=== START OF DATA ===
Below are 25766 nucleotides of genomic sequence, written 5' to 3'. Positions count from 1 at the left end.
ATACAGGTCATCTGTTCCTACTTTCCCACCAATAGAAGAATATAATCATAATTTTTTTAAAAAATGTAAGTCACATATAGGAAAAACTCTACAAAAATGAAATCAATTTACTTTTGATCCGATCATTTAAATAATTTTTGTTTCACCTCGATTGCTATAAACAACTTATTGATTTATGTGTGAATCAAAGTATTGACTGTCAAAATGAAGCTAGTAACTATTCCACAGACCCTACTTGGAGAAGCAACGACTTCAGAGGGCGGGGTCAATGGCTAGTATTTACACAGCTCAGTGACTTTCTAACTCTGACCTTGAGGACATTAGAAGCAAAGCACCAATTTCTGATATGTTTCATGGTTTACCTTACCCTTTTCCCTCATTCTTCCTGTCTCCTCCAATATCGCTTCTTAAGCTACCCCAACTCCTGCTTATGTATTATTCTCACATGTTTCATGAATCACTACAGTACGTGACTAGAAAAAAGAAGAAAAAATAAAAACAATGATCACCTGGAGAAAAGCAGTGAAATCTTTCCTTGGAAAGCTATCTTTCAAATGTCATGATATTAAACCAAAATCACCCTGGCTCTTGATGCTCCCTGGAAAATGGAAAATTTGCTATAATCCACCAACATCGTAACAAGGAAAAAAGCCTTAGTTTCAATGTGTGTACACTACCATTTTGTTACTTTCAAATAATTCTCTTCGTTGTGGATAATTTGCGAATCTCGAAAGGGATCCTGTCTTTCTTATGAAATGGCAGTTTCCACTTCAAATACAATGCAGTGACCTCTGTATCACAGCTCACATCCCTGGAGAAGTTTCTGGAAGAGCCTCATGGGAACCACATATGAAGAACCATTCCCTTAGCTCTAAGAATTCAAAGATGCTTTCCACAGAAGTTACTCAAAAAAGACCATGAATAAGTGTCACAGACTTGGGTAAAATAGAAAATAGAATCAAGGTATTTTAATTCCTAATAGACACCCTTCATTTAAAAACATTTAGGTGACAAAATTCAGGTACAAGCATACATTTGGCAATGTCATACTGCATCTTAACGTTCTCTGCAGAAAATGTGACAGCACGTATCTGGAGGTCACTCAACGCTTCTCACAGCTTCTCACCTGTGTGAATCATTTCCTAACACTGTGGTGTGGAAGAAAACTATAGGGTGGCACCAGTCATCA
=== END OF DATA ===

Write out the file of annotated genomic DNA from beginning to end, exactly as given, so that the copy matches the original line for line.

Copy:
Below are 25766 nucleotides of genomic sequence, written 5' to 3'. Positions count from 1 at the left end.
ATACAGGTCATCTGTTCCTACTTTCCCACCAATAGAAGAATATAATCATAATTTTTTTAAAAAATGTAAGTCACATATAGGAAAAACTCTACAAAAATGAAATCAATTTACTTTTGATCCGATCATTTAAATAATTTTTGTTTCACCTCGATTGCTATAAACAACTTATTGATTTATGTGTGAATCAAAGTATTGACTGTCAAAATGAAGCTAGTAACTATTCCACAGACCCTACTTGGAGAAGCAACGACTTCAGAGGGCGGGGTCAATGGCTAGTATTTACACAGCTCAGTGACTTTCTAACTCTGACCTTGAGGACATTAGAAGCAAAGCACCAATTTCTGATATGTTTCATGGTTTACCTTACCCTTTTCCCTCATTCTTCCTGTCTCCTCCAATATCGCTTCTTAAGCTACCCCAACTCCTGCTTATGTATTATTCTCACATGTTTCATGAATCACTACAGTACGTGACTAGAAAAAAGAAGAAAAAATAAAAACAATGATCACCTGGAGAAAAGCAGTGAAATCTTTCCTTGGAAAGCTATCTTTCAAATGTCATGATATTAAACCAAAATCACCCTGGCTCTTGATGCTCCCTGGAAAATGGAAAATTTGCTATAATCCACCAACATCGTAACAAGGAAAAAAGCCTTAGTTTCAATGTGTGTACACTACCATTTTGTTACTTTCAAATAATTCTCTTCGTTGTGGATAATTTGCGAATCTCGAAAGGGATCCTGTCTTTCTTATGAAATGGCAGTTTCCACTTCAAATACAATGCAGTGACCTCTGTATCACAGCTCACATCCCTGGAGAAGTTTCTGGAAGAGCCTCATGGGAACCACATATGAAGAACCATTCCCTTAGCTCTAAGAATTCAAAGATGCTTTCCACAGAAGTTACTCAAAAAAGACCATGAATAAGTGTCACAGACTTGGGTAAAATAGAAAATAGAATCAAGGTATTTTAATTCCTAATAGACACCCTTCATTTAAAAACATTTAGGTGACAAAATTCAGGTACAAGCATACATTTGGCAATGTCATACTGCATCTTAACGTTCTCTGCAGAAAATGTGACAGCACGTATCTGGAGGTCACTCAACGCTTCTCACAGCTTCTCACCTGTGTGAATCATTTCCTAACACTGTGGTGTGGAAGAAAACTATAGGGTGGCACCAGTCATCA